To return to the car, retrace your steps over O’Loughnan’s Castle and down to the col at 2,100ft. Contour round Galtybeg until you are south of the summit then descend south to pick up the track beside the Attychraan River which is followed back to the car.

Temple Hill, the third Top 500 Summit in this group is a short climb from the minor road which runs past its west side. I suggest starting from the road as it passes the north west of the summit.

Heart of the Wicklow Mountains

Mullaghcleevaun     2,788ft

Tonelagee                   2,680ft

8 miles with two cars, 2,000ft of climbing. 

The Wicklow mountains lie south of Dublin. They are rolling hills with much of interest to see and do. A trip to see the ruins at Glendalough would make an excellent addition to this walk.


The walk over Tonelagee and Mullaghcleevaun is beautiful on a summer’s day with the sun shining but can be boggy, particularly on the saddle between the two mountains.  However, with a high start at Wicklow Gap, it is not too strenuous. If starting from Wicklow Gap, it is best to have two cars available to allow a short descent from Mullaghcleevaun south east to the Old Military Road from Laragh to Sally’s Gap. If a second car is not available, it is best to start from the Old Military Road at the car park near Glenmacness Waterfall. From here a path climbs south west to Tonelagee.

Wicklow Gap and Tonelagee
Wicklow Gap and Tonelagee

Assuming a second car is available park at Wicklow Gap (1,550ft), which is a popular spot, then climb north east to reach the top of Tonelagee in less than one hour. The lower slopes can be boggy but this is a straightforward climb. From the top of Tonelagee, Mullaghcleevaun can be seen three miles to the north. Head directly towards it along a path which goes over Stoney Top. Continue north crossing a boggy area and continue to the summit of Mullaghcleevaun, the high point of the day.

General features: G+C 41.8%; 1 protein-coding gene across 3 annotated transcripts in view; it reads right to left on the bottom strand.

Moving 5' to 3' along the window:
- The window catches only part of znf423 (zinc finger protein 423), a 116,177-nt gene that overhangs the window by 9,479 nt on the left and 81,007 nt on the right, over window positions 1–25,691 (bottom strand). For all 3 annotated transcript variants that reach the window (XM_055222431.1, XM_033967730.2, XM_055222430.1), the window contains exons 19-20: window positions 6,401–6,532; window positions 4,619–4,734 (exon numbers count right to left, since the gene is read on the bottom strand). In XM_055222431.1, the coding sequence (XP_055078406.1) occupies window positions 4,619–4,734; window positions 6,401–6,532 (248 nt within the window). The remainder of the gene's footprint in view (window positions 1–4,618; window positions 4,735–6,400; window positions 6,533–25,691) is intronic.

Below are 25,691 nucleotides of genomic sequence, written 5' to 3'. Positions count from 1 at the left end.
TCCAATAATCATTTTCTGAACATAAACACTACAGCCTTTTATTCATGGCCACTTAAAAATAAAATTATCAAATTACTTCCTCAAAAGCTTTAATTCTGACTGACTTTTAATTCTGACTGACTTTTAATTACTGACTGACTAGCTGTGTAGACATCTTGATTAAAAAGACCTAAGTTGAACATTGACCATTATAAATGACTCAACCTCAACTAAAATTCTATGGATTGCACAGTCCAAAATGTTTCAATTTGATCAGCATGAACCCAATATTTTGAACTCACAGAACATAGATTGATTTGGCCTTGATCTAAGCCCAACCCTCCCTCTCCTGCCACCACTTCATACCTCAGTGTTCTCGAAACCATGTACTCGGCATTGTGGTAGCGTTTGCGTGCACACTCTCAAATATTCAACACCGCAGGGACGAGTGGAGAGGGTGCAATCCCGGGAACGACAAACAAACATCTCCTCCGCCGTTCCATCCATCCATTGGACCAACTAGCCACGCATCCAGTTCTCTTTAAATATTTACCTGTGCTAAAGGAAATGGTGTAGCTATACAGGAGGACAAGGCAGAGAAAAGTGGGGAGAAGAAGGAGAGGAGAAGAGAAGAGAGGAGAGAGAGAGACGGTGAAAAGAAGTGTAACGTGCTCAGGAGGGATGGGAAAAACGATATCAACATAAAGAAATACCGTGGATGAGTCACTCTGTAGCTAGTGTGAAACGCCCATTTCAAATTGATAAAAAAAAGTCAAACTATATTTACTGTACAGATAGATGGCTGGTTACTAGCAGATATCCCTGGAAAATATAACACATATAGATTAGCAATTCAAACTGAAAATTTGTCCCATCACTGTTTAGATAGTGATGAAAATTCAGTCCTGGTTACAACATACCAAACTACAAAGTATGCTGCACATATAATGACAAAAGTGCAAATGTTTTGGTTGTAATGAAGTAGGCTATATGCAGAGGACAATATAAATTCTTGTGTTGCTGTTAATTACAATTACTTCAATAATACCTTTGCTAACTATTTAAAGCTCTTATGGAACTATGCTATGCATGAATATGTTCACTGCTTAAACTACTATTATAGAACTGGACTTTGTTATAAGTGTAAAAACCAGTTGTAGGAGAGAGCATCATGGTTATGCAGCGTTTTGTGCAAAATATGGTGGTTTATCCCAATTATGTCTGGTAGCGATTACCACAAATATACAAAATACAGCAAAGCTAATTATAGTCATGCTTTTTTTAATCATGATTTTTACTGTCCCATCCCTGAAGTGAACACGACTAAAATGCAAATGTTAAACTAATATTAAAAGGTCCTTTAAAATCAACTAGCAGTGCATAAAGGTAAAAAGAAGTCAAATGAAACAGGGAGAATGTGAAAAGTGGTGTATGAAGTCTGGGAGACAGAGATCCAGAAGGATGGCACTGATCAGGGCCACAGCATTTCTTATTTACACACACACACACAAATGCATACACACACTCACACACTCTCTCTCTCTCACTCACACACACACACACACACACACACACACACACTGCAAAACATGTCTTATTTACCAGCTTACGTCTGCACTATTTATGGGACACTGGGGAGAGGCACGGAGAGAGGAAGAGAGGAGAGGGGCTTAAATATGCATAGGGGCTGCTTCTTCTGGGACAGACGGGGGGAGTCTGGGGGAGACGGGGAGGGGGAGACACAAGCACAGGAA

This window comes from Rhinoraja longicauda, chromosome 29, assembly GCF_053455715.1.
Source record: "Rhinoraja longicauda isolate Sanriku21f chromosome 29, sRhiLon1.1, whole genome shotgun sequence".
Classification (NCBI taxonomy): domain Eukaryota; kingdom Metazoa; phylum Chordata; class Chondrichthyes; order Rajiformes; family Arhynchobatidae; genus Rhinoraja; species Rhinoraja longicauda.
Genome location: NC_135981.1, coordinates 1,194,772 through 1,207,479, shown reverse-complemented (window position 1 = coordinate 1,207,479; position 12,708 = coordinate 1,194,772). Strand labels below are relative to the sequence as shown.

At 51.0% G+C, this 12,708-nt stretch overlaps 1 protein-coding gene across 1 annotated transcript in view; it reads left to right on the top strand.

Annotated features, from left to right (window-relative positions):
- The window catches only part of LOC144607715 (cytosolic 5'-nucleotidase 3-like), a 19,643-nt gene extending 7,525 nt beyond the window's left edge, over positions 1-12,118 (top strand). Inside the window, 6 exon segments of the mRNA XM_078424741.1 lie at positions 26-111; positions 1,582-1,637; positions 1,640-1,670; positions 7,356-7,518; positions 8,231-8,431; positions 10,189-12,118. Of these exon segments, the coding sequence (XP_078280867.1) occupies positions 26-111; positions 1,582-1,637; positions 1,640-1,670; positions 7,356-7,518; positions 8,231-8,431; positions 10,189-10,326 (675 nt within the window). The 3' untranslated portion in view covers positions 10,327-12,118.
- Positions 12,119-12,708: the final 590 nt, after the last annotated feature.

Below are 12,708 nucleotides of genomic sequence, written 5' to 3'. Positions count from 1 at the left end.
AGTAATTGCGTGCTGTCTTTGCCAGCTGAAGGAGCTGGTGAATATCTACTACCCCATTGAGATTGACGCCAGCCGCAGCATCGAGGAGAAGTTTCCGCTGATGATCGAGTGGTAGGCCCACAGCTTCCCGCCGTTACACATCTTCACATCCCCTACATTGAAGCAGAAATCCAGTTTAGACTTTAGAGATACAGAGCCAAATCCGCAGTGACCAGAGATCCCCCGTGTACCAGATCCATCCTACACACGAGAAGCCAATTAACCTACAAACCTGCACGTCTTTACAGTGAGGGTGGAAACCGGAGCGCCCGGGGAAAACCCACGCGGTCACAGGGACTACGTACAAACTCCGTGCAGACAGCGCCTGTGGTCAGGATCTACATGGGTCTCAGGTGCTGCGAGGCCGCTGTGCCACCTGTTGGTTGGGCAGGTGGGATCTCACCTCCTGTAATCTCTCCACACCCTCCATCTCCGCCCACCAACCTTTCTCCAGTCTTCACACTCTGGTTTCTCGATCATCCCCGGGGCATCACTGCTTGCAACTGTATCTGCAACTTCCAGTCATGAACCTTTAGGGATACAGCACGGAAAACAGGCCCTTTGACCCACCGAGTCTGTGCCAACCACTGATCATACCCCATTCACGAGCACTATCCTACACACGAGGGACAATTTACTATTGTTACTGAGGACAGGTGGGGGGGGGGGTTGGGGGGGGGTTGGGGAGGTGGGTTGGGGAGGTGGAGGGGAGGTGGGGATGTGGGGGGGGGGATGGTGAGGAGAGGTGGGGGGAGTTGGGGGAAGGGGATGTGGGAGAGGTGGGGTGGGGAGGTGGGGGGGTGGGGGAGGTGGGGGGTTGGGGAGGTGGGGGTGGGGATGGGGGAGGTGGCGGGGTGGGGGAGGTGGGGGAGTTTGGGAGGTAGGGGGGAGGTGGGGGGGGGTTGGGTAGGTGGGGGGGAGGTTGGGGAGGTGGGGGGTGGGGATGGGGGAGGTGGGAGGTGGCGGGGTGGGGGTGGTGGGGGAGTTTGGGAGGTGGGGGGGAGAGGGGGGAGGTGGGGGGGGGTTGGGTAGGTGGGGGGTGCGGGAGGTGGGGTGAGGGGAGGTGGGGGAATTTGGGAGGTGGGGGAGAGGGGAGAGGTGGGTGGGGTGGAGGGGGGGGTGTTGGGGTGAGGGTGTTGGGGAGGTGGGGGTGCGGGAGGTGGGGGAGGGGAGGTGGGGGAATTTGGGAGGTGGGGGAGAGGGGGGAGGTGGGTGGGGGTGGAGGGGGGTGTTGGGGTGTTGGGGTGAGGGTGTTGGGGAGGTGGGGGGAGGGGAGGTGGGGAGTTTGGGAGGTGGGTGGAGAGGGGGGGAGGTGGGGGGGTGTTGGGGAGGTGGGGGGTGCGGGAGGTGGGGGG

Mullaghclevaun from the summit of Tonelagee
Mullaghclevaun from the summit of Tonelagee

From the summit of Mullaghcleevaun a path leads east to Mullaghcleevaun east top. Now descend south east to the Old Military Road just east of Carrigshouk to the second car. Otherwise it is a walk of 2.5km down the road to Glenmacness Waterfall.

Mount Leinster 2,610 ft

Nine Stones Car Park
Nine Stones Car Park

Mount Leinster lies almost equidistant between Dublin and Cork. The nearest big town is Kilkenny, an interesting and charming medieval town. This is a part of Ireland that I would never have visited if it had not been home to a Top 500 Summit.

The start point for the short climb to the summit is Nine Stones car park, situated between Borris and Bunclody, on the Mount Leinster Heritage Drive. Mount Leinster has a near neighbour just to the south, Blackstairs Mountain, which is 200 ft lower.

Assuming you are able to find Nine Stones car park, the 2.5km walk south to the summit of Mount Leinster is straightforward up a single track road. It used to be possible to drive to the summit but there is now a locked gate. The summit has a telecommunications mast and other paraphernalia as well as a trig point and cairn. The cairn is supposed to be the burial chamber of the King of Leinster killed in 693AD.